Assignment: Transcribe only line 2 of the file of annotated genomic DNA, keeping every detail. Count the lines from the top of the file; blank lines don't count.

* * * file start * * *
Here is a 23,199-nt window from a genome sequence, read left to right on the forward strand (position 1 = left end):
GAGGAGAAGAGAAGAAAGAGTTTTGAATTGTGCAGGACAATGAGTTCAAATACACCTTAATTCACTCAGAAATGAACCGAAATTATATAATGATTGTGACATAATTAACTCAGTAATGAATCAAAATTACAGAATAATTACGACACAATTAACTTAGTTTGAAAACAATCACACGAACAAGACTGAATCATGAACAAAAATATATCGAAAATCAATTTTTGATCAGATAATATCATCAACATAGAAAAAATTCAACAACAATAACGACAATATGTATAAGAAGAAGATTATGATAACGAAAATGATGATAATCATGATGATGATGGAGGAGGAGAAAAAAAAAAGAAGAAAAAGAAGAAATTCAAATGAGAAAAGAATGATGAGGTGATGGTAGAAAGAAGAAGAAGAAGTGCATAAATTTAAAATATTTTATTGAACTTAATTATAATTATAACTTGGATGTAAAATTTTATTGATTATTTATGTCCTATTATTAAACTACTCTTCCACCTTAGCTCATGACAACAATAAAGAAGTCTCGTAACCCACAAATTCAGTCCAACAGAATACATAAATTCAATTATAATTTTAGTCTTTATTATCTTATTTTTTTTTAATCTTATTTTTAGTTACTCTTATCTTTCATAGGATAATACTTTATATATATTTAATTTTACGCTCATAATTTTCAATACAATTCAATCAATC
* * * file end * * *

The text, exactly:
GAGGAGAAGAGAAGAAAGAGTTTTGAATTGTGCAGGACAATGAGTTCAAATACACCTTAATTCACTCAGAAATGAACCGAAATTATATAATGATTGTGACATAATTAACTCAGTAATGAATCAAAATTACAGAATAATTACGACACAATTAACTTAGTTTGAAAACAATCACACGAACAAGACTGAATCATGAACAAAAATATATCGAAAATCAATTTTTGATCAGATAATATCATCAACATAGAAAAAATTCAACAACAATAACGACAATATGTATAAGAAGAAGATTATGATAACGAAAATGATGATAATCATGATGATGATGGAGGAGGAGAAAAAAAAAAGAAGAAAAAGAAGAAATTCAAATGAGAAAAGAATGATGAGGTGATGGTAGAAAGAAGAAGAAGAAGTGCATAAATTTAAAATATTTTATTGAACTTAATTATAATTATAACTTGGATGTAAAATTTTATTGATTATTTATGTCCTATTATTAAACTACTCTTCCACCTTAGCTCATGACAACAATAAAGAAGTCTCGTAACCCACAAATTCAGTCCAACAGAATACATAAATTCAATTATAATTTTAGTCTTTATTATCTTATTTTTTTTTAATCTTATTTTTAGTTACTCTTATCTTTCATAGGATAATACTTTATATATATTTAATTTTACGCTCATAATTTTCAATACAATTCAATCAATC